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    You said you have "saw dust" in the trough. Did you mean pine shavings? I don't know but if you are using fine saw dust maybe they are inhaling it or ingesting it?? That is just a guess but I also I know cedar is supposed to be bad for chicks so maybe take a look at your bedding.
     
  5. Aphrael

    Aphrael Chillin' With My Peeps

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    Yeah cedar has something (can't think of what it is called just now) that is toxic to quite a few types of animals. Losses stretched out over that long I wouldn't think would be caused by shipping stress then. I'm outta suggestions. But I bet some more knowledgeable people here might be able to help you more than I can.
     
  6. howfunkyisurchicken

    howfunkyisurchicken Overrun With Chickens

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    It could be cedar, if its in the sawdust. But, here's another question, what type of bulb are you using? Is it Teflon coated? Shatter resistant and (unfortunately) the bulbs sold at TSC specifically for chick brooding-alot of them anyway, the red lights- have a Teflon coating. Wen the bulb heats up the tedlon releases a gas that is toxic to birds. Its not good for people either, but birds are much smaller than us so they breath it in higher concentrations....just a thought.
    Nikki
     
    Last edited: Feb 12, 2013
  7. cafarmgirl

    cafarmgirl Overrun With Chickens

    Provided the chicks are kept at the right temp and fed properly the very first thing I'd be suspecting with young chicks and multiple deaths is coccidiosis. Brooders are perfect places for it and what chicks don't get a nice big poop right in their waterer's once in a while? Plus they are all walking around, pecking around the bedding, it happens easily. It can even happen if chicks are on medicated feed. It helps but it doesn't prevent. So what I would do is nix the antibiotic's completely and purchase some Corid and treat the whole bunch. I keep it on hand in my chicken medicine chest so I can treat right away if I see symptoms. Do the treatment and see if you see improvement. It works fast and you'll usually see results in about 24 hours unless it's gotten too advanced. The dose is 1/2 teaspoon per gallon of water for 5 to 7 days. Make it up fresh every day and complete the full course, don't stop after just a day or two of seeing improvement. It comes as a powder or a liquid, this dose is for the powder, a quick search here should turn up the dose for the liquid.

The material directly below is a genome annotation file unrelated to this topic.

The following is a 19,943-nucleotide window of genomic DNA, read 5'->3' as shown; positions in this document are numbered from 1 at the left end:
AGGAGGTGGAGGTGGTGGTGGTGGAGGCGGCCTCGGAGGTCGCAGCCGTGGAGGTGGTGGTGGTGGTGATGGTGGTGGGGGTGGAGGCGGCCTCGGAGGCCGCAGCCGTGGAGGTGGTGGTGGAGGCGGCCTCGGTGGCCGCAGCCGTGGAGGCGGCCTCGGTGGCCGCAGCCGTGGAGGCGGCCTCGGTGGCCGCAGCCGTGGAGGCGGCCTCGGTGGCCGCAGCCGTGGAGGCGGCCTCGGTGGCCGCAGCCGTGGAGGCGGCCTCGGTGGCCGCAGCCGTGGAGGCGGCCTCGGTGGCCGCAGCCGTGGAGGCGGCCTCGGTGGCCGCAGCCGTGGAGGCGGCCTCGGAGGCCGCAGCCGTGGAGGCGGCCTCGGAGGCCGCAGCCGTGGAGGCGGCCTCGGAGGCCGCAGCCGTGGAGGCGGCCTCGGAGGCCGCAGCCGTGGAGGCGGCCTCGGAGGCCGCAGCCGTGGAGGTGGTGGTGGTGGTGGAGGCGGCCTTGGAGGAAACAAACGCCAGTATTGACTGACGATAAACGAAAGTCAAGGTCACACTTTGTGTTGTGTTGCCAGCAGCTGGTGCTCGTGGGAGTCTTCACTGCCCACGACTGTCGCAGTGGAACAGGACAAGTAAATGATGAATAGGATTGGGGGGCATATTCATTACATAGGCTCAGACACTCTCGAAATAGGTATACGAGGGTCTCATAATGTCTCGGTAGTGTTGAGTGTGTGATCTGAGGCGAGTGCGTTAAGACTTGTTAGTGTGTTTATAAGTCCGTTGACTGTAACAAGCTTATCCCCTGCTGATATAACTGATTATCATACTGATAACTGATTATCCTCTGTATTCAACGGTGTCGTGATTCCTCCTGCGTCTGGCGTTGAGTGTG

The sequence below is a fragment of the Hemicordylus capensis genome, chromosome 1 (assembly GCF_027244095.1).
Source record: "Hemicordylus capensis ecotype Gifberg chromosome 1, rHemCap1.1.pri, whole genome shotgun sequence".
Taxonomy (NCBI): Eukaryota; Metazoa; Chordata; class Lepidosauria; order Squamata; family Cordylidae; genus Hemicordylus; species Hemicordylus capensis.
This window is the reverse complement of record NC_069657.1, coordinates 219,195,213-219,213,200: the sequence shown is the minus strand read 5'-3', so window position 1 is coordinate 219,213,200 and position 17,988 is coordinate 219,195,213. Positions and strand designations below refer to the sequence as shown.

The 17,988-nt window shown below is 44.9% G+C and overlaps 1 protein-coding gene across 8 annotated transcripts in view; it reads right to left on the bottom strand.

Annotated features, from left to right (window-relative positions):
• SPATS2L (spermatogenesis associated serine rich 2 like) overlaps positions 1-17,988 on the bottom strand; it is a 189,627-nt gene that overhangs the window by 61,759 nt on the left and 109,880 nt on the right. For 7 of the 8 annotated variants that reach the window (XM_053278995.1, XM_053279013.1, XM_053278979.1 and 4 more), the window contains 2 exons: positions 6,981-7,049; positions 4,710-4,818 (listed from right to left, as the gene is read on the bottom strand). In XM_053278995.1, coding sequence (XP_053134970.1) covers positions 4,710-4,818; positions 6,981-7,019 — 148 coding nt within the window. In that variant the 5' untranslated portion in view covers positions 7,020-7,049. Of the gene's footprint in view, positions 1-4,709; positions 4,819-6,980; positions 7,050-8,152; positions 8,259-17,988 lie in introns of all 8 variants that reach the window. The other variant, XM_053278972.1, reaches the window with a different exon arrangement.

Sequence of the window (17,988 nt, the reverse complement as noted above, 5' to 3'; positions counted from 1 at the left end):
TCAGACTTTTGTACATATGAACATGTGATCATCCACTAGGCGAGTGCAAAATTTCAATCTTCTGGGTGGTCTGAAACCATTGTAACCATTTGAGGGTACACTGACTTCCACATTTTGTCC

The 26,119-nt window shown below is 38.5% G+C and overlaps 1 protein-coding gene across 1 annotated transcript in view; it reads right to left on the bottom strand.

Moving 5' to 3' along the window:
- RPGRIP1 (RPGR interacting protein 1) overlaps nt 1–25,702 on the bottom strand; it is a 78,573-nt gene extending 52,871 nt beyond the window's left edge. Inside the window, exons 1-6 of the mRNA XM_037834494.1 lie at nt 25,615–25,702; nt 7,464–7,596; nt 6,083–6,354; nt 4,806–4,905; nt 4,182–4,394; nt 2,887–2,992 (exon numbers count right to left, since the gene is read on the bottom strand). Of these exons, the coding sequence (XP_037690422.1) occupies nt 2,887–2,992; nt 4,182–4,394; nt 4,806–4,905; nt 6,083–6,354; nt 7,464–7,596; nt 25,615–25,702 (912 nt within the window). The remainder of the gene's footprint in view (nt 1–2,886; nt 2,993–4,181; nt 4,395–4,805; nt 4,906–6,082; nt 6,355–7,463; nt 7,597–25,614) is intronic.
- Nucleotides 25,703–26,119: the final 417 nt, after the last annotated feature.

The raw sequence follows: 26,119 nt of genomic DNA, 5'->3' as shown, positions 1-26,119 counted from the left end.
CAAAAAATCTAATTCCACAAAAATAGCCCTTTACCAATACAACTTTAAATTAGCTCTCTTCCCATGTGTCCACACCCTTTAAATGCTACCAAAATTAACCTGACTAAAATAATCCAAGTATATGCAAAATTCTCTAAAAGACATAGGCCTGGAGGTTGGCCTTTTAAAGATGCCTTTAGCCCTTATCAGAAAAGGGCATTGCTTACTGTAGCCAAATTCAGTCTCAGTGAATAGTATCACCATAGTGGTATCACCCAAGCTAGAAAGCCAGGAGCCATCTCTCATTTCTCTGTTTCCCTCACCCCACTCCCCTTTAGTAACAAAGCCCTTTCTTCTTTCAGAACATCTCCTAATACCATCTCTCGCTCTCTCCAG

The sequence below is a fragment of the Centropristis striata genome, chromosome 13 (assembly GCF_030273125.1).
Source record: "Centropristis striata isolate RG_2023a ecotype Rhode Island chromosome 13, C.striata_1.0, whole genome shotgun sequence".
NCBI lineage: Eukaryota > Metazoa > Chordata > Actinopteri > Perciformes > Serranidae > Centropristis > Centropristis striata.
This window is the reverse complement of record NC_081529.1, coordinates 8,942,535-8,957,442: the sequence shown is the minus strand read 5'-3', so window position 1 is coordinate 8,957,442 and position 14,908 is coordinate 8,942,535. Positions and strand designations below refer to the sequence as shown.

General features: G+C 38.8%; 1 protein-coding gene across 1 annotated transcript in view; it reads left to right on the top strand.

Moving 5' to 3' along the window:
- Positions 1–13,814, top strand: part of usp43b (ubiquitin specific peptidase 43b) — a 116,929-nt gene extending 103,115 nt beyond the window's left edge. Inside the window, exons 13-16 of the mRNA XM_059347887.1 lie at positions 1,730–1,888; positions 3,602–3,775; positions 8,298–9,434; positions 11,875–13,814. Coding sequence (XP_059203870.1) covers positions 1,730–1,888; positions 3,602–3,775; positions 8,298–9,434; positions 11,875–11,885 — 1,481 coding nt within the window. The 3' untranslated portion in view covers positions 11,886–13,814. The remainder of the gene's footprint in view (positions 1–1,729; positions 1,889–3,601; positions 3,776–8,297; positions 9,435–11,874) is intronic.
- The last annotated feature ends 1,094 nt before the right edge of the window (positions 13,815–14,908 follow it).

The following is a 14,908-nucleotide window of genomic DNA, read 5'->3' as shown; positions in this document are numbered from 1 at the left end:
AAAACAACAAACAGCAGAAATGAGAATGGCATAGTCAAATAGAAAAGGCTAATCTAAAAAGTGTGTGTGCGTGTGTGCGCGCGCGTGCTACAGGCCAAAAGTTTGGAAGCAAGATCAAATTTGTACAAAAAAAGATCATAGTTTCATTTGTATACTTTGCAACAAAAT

That is where I would start at any rate. If that does not solve the problem at least you've ruled it out. Coccidiosis moves really fast and it's lethal so it's always better to treat if it's suspected.
     
  8. burtonwyo

    burtonwyo New Egg

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    Feb 12, 2013
    Yeah, the saw dust is just pine shavings they are a little big to be swallowed, but I guess that could be it.... I don't know. The light is also one of the those red ones from the feed store so maybe that is it. Perhaps it is a different reason each time that achieves the same result too....
     
  9. tasha9280

    tasha9280 New Egg

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    I lost a chick today also. Don't remember seeing them acting sluggish. I'm nervous about losing more. It's so sad. Can completely see your frustration. This is my first go-around with peeps. We inherited a coop and flock from a friend who moved out of town.